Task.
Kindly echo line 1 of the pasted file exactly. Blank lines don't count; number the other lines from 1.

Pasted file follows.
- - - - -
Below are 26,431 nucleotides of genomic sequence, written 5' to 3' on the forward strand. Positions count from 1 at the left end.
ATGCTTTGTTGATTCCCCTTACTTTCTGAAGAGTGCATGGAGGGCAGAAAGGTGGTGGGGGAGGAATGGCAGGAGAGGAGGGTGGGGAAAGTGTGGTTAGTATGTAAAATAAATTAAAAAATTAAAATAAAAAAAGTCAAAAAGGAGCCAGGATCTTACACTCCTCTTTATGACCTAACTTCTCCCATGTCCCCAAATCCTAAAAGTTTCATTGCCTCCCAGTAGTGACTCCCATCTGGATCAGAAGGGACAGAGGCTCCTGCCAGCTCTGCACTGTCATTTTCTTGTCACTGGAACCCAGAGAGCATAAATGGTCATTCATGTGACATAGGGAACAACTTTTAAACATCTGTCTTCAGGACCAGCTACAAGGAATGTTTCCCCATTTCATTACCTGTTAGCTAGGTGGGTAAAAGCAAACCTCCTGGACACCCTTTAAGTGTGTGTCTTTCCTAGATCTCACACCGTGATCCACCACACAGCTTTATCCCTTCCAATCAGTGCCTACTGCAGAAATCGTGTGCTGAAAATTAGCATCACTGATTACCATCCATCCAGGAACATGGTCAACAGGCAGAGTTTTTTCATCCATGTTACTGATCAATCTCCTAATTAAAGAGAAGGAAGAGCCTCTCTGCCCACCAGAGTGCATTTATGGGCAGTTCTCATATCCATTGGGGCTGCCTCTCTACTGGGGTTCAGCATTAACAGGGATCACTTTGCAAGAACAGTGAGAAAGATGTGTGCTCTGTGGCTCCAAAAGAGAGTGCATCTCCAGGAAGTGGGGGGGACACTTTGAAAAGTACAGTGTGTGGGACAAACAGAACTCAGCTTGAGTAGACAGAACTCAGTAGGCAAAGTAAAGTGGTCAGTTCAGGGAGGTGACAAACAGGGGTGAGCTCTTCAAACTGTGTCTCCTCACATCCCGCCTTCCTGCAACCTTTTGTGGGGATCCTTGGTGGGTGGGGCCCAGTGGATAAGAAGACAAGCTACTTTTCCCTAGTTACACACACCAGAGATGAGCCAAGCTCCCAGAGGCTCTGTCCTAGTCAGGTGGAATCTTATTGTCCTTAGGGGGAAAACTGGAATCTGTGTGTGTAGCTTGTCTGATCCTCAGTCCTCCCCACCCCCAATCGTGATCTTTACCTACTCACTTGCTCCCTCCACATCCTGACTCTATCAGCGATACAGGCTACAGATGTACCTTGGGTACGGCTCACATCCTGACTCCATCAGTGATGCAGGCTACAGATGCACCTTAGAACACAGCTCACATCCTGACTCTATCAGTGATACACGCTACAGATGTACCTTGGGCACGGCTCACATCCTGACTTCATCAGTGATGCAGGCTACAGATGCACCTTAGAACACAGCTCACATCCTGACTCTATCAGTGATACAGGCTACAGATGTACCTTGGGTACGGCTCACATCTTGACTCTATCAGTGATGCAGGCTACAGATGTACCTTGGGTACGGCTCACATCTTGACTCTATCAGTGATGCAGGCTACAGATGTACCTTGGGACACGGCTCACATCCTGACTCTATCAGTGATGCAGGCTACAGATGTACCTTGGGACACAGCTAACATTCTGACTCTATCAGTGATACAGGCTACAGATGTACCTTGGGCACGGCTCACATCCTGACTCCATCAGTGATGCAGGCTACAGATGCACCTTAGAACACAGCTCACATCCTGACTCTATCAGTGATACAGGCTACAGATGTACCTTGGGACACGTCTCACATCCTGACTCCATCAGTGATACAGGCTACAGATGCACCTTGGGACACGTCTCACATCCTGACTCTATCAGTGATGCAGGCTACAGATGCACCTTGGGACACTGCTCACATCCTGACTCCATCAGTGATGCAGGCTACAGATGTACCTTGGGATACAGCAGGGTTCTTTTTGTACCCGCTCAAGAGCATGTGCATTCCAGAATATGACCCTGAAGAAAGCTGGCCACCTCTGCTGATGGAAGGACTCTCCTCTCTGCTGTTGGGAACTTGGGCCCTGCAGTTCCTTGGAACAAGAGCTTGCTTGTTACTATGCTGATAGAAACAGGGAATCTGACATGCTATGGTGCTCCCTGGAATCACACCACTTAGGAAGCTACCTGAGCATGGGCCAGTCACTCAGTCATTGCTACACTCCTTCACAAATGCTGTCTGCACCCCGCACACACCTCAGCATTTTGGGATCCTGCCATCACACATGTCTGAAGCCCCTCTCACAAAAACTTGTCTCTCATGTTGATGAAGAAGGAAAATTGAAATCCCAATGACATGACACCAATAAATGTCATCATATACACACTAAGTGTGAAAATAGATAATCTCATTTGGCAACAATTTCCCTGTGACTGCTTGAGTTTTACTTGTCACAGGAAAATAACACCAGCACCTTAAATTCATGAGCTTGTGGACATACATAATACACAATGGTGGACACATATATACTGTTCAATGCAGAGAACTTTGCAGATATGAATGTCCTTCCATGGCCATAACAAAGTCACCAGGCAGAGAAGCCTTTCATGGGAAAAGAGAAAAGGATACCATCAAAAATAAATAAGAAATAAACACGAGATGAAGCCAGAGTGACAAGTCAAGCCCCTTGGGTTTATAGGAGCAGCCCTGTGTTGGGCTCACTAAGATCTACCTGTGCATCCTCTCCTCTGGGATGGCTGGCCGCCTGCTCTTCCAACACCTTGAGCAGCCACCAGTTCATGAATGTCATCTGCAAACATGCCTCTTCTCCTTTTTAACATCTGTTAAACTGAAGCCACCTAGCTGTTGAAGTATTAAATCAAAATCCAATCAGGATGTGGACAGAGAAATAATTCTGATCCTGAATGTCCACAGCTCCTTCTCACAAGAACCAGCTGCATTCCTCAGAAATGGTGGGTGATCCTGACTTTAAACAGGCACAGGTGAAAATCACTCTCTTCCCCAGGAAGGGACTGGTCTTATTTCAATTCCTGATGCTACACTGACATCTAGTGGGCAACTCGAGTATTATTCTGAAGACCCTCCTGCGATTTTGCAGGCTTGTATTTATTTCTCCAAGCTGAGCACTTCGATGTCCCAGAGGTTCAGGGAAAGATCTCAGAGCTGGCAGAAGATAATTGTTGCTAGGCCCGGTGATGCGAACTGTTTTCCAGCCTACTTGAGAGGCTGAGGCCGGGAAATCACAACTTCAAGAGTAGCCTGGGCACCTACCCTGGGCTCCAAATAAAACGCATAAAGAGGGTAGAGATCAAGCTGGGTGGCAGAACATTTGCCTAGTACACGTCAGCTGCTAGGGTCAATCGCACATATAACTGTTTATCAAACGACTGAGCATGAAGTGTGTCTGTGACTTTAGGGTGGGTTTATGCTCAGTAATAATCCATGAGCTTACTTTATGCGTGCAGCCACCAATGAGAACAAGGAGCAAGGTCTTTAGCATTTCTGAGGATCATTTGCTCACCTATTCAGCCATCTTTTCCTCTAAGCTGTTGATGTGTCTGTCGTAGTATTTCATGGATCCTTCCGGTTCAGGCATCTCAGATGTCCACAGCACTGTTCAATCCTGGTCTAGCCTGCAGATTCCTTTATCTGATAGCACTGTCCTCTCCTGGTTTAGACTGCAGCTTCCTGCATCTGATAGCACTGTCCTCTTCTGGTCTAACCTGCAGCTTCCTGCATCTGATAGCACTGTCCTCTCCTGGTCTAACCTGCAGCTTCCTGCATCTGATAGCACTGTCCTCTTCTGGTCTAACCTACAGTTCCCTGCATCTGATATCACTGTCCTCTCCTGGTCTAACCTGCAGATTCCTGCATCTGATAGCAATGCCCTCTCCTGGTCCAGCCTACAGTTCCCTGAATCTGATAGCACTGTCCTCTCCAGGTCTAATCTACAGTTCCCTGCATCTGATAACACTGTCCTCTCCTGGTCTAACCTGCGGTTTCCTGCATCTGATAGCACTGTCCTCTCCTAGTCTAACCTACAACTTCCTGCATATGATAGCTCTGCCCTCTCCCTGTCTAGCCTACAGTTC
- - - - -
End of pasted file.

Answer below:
Below are 26,431 nucleotides of genomic sequence, written 5' to 3' on the forward strand. Positions count from 1 at the left end.